SFH on tour – Pump Street Chocolate
October 02, 2023

pump street chocolate

SFH on tour continues, and this was a sweet trip to Pump Street Chocolate. As soon as I heard the word chocolate, I was in!

Pump Street was founded in November 2010, beginning as the bakery which it is most famous for and then moving into chocolate making.
They have won numerous awards, and having made the trip and tried their products, I can see why.

Anyway, on to the trip, the factory is located in Bentwaters Parks in Rendlesham, in an old military vehicle record-keeping building, disused for decades according to their history. They have been situated here since 2017, after becoming too big for their pastry section at the bakery (where they originally made the chocolate).

I drove down and met both Emma our Commercial Manager and Jean our Food Buyer, and as soon as you walked through the visitor door the smell of chocolate hit your nostrils, YUM.

Lizzie was our tour guide for the day and we were actually alongside some members from other Suffolk businesses, including Snape and Friday Street. Pump Street were celebrating Suffolk businesses and their sellers so it was nice to be a part of the celebrations.

A little secret… it was also a chance for them to showcase their new bars and packaging, which was lined up in our meeting room (it really looked good all together). Included in the lineup was the Christmas packaging which was another big hit, especially with our buyer, Jean.

The tour commenced, cue us being dressed in hair nets and overalls, not my favourite outfit, but necessary.

Our first stop was the ‘bean sorter’, I’m not sure that’s the technical term, but anyway, the beans come in hessian bags from the growers and are roasted. Pump Street have a fantastic relationship with growers from areas like Ecuador, Colombia and others near to the equator and it’s the grower’s hard work that makes the flavours!

Once the beans are roasted and room temperature they need to be sorted, making sure any anomalies are removed (like stones or bad beans), this is done until they are ready to move on and the nibs removed, or, breaking the bean to get the nib, which a machine does effortlessly.

These nibs are ground and then ready to move, this is where I was really interested, mainly because I could see the chocolate turning in the mixers. The nibs are mixed with the other ingredients needed to make the chocolate in large mixers, and I don’t think I have words that will describe how smooth it looked mixing around and the smell, well, you just had to be there.

The next fact I learned I had absolutely no idea took place, but, the chocolate is actually aged before it is made into the bars, they usually age it for weeks rather than months but this is so it hits the taste ‘sweet spot’ and I imagine they did a lot of tasting behind to get to this point. I believe that different varieties are aged differently but I may be wrong on that one, either way, very interesting. I just assumed it was ready to go out of the mixer, but I guess that’s where the quality really shines through.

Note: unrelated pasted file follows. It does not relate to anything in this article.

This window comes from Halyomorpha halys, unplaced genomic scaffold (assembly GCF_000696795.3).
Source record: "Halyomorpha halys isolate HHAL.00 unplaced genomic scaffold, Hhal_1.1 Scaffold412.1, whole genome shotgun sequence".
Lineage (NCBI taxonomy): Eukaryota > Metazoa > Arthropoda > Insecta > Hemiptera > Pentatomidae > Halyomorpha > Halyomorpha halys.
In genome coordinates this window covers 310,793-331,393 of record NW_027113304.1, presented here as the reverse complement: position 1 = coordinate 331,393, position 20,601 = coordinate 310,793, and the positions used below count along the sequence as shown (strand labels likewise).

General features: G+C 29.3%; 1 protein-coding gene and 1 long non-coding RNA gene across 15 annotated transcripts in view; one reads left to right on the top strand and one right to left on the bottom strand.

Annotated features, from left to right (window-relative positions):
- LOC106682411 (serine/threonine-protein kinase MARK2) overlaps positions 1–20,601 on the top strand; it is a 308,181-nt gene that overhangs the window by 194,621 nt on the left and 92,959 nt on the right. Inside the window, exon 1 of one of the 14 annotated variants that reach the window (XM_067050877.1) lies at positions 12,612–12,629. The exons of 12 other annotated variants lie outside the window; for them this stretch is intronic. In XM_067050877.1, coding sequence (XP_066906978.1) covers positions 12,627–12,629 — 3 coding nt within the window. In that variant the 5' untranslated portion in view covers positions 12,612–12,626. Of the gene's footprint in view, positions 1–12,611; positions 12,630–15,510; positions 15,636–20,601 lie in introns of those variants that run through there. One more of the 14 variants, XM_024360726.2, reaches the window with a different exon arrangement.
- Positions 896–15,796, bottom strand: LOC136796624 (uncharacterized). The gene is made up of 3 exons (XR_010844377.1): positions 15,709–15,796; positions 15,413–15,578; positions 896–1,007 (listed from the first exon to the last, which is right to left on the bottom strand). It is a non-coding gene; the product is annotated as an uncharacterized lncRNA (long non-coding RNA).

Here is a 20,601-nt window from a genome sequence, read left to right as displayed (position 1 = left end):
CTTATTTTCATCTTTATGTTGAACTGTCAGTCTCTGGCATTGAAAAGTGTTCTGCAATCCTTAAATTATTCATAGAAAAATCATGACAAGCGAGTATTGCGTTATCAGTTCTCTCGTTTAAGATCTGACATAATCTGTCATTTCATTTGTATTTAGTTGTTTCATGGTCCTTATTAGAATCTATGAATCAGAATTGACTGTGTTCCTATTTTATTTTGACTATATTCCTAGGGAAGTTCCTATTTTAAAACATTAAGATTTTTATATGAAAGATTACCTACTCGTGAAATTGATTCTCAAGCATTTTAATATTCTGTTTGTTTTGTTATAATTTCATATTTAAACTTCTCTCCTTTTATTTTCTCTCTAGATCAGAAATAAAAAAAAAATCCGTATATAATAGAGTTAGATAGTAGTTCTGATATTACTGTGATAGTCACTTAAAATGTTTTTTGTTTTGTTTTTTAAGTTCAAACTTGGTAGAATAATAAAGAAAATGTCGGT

Our next stop, and one that we were lucky to witness was the bars taking shape, this happened in the form of a machine. The attendant fed the mould into the machine which then fed the chocolate into the mould loosely, it went through to the conveyor belt which slammed the mould against two walls to make the bar completely flat and even in the mould, making its way to the racks to store.

The different bars have slightly different moulds depending on the pattern needed.

Now, this is where it got very nerdy but exciting, the new labelling machine, the first of its kind…

The solid chocolate bars were fed into the machine, which in an instant sealed with both foil and their new chocolate labels, perfectly sealed with tight, straight edges, it then made its way quickly through to another part and was labelled with the variety and ingredients label.

Boom, done, and in the box ready for retail, another aspect that shows Pump Street are all about quality is that their new retail boxes feature a tilt back, which means if they become half empty the chocolate will tilt back rather than forward and still be perfect for display on the shelf!

The tour ended with a sampling session, I don’t want to make you too jealous but I did get to try the new Eccles Cake Bar (SO SO GOOD) and the gingerbread bar. We left knowing that we had some secrets we needed to keep quiet until they officially released the new bars…

Which they now have and we can’t wait to stock them in the Food Hall. Look out for Pump Street in the Food Hall in the lead-up to Christmas.

And I just want to say a massive thank you to the team at Pump Street for showing us around and being so generous.

SFH (Nick)